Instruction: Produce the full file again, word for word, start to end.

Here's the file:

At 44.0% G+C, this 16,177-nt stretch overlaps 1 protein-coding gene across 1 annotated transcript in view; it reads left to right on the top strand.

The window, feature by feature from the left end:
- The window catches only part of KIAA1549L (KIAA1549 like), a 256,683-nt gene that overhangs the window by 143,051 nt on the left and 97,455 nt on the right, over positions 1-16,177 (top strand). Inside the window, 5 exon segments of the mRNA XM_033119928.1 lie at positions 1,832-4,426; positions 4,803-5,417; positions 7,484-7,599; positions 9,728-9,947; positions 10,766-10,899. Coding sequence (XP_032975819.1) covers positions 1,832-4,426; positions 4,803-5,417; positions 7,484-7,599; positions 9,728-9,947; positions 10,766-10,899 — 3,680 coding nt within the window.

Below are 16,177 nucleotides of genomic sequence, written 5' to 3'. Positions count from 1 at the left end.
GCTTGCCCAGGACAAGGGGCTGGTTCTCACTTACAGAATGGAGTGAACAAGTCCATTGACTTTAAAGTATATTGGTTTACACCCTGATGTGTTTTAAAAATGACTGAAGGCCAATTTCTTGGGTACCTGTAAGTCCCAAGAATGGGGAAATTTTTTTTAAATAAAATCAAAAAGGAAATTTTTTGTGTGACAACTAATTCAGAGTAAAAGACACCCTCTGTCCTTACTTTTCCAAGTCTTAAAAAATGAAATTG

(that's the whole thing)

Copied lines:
At 44.0% G+C, this 16,177-nt stretch overlaps 1 protein-coding gene across 1 annotated transcript in view; it reads left to right on the top strand.

The window, feature by feature from the left end:
- The window catches only part of KIAA1549L (KIAA1549 like), a 256,683-nt gene that overhangs the window by 143,051 nt on the left and 97,455 nt on the right, over positions 1-16,177 (top strand). Inside the window, 5 exon segments of the mRNA XM_033119928.1 lie at positions 1,832-4,426; positions 4,803-5,417; positions 7,484-7,599; positions 9,728-9,947; positions 10,766-10,899. Coding sequence (XP_032975819.1) covers positions 1,832-4,426; positions 4,803-5,417; positions 7,484-7,599; positions 9,728-9,947; positions 10,766-10,899 — 3,680 coding nt within the window.

Below are 16,177 nucleotides of genomic sequence, written 5' to 3'. Positions count from 1 at the left end.
GCTTGCCCAGGACAAGGGGCTGGTTCTCACTTACAGAATGGAGTGAACAAGTCCATTGACTTTAAAGTATATTGGTTTACACCCTGATGTGTTTTAAAAATGACTGAAGGCCAATTTCTTGGGTACCTGTAAGTCCCAAGAATGGGGAAATTTTTTTTAAATAAAATCAAAAAGGAAATTTTTTGTGTGACAACTAATTCAGAGTAAAAGACACCCTCTGTCCTTACTTTTCCAAGTCTTAAAAAATGAAATTG